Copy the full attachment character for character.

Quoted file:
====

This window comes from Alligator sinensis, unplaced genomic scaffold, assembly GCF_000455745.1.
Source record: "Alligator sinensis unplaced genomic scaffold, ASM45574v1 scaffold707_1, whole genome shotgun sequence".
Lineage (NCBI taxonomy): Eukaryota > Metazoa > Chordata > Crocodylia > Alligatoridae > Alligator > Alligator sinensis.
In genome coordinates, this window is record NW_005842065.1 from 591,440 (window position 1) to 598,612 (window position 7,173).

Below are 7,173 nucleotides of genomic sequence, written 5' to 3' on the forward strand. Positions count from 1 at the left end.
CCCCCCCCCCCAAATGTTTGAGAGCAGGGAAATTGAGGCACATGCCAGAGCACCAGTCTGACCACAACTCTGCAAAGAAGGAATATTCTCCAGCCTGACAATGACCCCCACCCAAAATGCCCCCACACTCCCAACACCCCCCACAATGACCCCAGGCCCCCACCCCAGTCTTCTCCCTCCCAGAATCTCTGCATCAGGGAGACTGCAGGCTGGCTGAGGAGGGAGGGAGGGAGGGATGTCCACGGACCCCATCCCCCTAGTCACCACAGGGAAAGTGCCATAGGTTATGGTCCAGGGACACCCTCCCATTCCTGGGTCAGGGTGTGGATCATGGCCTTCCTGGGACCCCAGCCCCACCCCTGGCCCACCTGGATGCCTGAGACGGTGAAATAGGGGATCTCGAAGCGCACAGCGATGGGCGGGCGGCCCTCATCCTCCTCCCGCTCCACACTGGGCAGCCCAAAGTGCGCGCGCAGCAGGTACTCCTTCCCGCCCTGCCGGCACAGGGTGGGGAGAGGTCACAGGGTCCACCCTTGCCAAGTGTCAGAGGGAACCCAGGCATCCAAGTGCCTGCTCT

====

This window comes from Alligator sinensis, unplaced genomic scaffold, assembly GCF_000455745.1.
Source record: "Alligator sinensis unplaced genomic scaffold, ASM45574v1 scaffold707_1, whole genome shotgun sequence".
Lineage (NCBI taxonomy): Eukaryota > Metazoa > Chordata > Crocodylia > Alligatoridae > Alligator > Alligator sinensis.
In genome coordinates, this window is record NW_005842065.1 from 591,440 (window position 1) to 598,612 (window position 7,173).

Below are 7,173 nucleotides of genomic sequence, written 5' to 3' on the forward strand. Positions count from 1 at the left end.
CCCCCCCCCCCAAATGTTTGAGAGCAGGGAAATTGAGGCACATGCCAGAGCACCAGTCTGACCACAACTCTGCAAAGAAGGAATATTCTCCAGCCTGACAATGACCCCCACCCAAAATGCCCCCACACTCCCAACACCCCCCACAATGACCCCAGGCCCCCACCCCAGTCTTCTCCCTCCCAGAATCTCTGCATCAGGGAGACTGCAGGCTGGCTGAGGAGGGAGGGAGGGAGGGATGTCCACGGACCCCATCCCCCTAGTCACCACAGGGAAAGTGCCATAGGTTATGGTCCAGGGACACCCTCCCATTCCTGGGTCAGGGTGTGGATCATGGCCTTCCTGGGACCCCAGCCCCACCCCTGGCCCACCTGGATGCCTGAGACGGTGAAATAGGGGATCTCGAAGCGCACAGCGATGGGCGGGCGGCCCTCATCCTCCTCCCGCTCCACACTGGGCAGCCCAAAGTGCGCGCGCAGCAGGTACTCCTTCCCGCCCTGCCGGCACAGGGTGGGGAGAGGTCACAGGGTCCACCCTTGCCAAGTGTCAGAGGGAACCCAGGCATCCAAGTGCCTGCTCT